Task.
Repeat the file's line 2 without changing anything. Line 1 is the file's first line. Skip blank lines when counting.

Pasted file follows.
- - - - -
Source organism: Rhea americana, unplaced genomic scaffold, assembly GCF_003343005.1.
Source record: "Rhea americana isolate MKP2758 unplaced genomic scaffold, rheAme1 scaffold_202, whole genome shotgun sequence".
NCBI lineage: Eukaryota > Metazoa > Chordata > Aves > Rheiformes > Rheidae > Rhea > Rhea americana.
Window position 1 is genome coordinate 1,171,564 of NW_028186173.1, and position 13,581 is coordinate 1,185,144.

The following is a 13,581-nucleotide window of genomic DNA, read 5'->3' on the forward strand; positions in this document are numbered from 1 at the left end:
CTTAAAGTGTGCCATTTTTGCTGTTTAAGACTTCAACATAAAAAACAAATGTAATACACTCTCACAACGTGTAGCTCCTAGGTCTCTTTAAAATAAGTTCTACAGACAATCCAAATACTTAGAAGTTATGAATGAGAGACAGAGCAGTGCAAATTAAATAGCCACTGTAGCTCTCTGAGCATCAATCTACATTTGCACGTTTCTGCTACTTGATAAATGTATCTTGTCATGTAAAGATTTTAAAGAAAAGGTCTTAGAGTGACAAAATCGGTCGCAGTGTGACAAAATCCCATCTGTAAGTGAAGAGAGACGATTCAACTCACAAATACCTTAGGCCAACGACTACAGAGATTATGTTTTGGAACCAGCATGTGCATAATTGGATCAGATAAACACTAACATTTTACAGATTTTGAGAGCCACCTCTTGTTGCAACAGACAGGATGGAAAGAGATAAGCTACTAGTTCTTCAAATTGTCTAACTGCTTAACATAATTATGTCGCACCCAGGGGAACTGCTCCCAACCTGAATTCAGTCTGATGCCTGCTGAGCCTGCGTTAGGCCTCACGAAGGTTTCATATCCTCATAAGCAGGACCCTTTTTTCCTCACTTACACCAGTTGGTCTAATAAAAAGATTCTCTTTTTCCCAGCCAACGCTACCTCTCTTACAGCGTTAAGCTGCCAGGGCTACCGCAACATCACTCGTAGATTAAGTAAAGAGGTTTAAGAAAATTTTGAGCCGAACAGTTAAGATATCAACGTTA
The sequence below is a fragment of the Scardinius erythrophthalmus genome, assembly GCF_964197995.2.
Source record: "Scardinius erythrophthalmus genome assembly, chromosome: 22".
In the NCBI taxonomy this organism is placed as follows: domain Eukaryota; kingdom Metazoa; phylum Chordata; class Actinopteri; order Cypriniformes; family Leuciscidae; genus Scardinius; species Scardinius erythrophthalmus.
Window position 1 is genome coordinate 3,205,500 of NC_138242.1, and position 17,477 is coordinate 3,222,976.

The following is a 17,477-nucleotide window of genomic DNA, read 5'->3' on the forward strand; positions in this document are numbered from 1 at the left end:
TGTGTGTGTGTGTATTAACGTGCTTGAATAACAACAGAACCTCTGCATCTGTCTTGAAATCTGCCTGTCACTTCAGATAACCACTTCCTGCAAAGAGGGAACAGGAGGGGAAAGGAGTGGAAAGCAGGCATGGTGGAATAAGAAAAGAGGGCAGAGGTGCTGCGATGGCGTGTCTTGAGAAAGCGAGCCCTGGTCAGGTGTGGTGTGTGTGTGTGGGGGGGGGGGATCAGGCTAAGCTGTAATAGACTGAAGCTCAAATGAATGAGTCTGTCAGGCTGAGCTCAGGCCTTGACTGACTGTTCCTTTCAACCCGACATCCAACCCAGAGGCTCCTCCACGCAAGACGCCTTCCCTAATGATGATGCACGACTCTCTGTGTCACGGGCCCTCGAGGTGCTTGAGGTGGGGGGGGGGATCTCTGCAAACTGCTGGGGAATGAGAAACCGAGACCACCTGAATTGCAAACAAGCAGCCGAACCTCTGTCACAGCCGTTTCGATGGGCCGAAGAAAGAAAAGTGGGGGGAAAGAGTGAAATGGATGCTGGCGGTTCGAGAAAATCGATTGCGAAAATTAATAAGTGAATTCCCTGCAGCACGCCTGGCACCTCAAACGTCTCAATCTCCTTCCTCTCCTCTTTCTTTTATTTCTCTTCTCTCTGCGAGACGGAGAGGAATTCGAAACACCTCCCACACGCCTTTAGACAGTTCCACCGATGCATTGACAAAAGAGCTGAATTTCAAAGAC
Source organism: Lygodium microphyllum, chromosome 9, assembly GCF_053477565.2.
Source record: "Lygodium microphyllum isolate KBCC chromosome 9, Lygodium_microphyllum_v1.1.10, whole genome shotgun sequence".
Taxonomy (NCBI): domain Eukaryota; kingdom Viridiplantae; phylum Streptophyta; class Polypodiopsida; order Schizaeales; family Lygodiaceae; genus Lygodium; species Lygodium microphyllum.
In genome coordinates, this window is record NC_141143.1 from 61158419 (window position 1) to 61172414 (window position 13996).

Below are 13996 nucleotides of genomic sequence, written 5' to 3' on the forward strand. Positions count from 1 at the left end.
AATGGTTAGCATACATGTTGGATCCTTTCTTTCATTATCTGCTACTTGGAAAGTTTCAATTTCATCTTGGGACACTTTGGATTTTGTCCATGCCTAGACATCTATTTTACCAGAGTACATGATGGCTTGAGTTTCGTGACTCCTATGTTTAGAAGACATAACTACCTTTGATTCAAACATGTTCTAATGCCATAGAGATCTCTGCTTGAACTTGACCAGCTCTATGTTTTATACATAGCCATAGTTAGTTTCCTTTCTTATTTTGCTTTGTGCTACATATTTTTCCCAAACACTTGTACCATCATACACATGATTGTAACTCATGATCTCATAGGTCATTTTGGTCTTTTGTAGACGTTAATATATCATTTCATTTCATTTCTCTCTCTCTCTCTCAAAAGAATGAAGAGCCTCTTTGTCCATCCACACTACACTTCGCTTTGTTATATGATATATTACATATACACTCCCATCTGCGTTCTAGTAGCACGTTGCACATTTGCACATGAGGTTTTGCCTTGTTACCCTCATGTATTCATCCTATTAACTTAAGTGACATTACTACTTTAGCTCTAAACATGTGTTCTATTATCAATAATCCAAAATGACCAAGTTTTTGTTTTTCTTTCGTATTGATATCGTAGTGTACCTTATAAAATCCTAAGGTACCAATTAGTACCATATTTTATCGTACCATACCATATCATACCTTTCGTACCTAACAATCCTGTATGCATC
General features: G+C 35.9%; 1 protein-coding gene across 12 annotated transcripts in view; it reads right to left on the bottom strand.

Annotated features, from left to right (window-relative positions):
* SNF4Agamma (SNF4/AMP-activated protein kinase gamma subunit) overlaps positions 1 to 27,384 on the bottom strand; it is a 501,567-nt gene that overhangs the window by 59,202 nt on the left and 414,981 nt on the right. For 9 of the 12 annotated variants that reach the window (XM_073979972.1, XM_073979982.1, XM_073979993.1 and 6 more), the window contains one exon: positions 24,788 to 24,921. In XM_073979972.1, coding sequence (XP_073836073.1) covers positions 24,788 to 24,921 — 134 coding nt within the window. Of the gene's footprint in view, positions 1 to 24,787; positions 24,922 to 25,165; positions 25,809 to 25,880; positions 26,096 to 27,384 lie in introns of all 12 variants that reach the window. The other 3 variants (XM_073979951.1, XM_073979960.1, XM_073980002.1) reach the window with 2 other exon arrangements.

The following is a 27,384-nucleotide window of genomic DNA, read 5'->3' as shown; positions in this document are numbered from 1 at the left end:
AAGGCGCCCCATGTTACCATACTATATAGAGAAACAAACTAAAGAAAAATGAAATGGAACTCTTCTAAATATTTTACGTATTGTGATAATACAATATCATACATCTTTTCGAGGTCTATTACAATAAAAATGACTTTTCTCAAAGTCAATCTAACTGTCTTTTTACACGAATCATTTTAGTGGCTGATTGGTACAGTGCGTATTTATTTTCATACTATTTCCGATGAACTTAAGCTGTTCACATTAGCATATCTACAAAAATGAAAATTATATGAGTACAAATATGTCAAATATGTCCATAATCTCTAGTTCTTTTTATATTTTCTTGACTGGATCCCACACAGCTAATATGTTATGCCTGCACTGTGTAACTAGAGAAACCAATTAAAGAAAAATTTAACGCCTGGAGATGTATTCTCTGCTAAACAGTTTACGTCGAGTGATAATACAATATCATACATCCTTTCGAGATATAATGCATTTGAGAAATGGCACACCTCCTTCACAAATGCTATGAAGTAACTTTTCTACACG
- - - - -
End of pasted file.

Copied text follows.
Source record: "Rhea americana isolate MKP2758 unplaced genomic scaffold, rheAme1 scaffold_202, whole genome shotgun sequence".